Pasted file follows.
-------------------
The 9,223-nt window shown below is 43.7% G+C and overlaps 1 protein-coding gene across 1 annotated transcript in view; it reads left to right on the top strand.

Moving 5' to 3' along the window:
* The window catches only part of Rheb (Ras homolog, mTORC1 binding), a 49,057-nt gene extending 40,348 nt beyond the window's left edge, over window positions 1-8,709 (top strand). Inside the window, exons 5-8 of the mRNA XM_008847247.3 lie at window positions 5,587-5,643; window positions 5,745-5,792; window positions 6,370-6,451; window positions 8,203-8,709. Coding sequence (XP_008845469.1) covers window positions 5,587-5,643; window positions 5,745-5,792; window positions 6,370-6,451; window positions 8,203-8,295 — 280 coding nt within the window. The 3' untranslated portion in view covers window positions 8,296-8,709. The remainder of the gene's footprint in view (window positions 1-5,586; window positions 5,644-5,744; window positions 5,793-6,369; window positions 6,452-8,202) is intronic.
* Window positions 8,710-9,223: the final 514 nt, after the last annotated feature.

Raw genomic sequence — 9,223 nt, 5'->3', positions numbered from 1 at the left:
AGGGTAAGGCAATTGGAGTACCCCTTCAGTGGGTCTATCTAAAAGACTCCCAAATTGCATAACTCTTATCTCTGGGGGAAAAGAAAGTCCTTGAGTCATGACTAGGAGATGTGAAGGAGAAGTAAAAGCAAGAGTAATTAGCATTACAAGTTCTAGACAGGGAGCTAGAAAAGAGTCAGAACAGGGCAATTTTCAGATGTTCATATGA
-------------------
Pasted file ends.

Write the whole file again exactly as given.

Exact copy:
The 9,223-nt window shown below is 43.7% G+C and overlaps 1 protein-coding gene across 1 annotated transcript in view; it reads left to right on the top strand.

Moving 5' to 3' along the window:
* The window catches only part of Rheb (Ras homolog, mTORC1 binding), a 49,057-nt gene extending 40,348 nt beyond the window's left edge, over window positions 1-8,709 (top strand). Inside the window, exons 5-8 of the mRNA XM_008847247.3 lie at window positions 5,587-5,643; window positions 5,745-5,792; window positions 6,370-6,451; window positions 8,203-8,709. Coding sequence (XP_008845469.1) covers window positions 5,587-5,643; window positions 5,745-5,792; window positions 6,370-6,451; window positions 8,203-8,295 — 280 coding nt within the window. The 3' untranslated portion in view covers window positions 8,296-8,709. The remainder of the gene's footprint in view (window positions 1-5,586; window positions 5,644-5,744; window positions 5,793-6,369; window positions 6,452-8,202) is intronic.
* Window positions 8,710-9,223: the final 514 nt, after the last annotated feature.

Raw genomic sequence — 9,223 nt, 5'->3', positions numbered from 1 at the left:
AGGGTAAGGCAATTGGAGTACCCCTTCAGTGGGTCTATCTAAAAGACTCCCAAATTGCATAACTCTTATCTCTGGGGGAAAAGAAAGTCCTTGAGTCATGACTAGGAGATGTGAAGGAGAAGTAAAAGCAAGAGTAATTAGCATTACAAGTTCTAGACAGGGAGCTAGAAAAGAGTCAGAACAGGGCAATTTTCAGATGTTCATATGA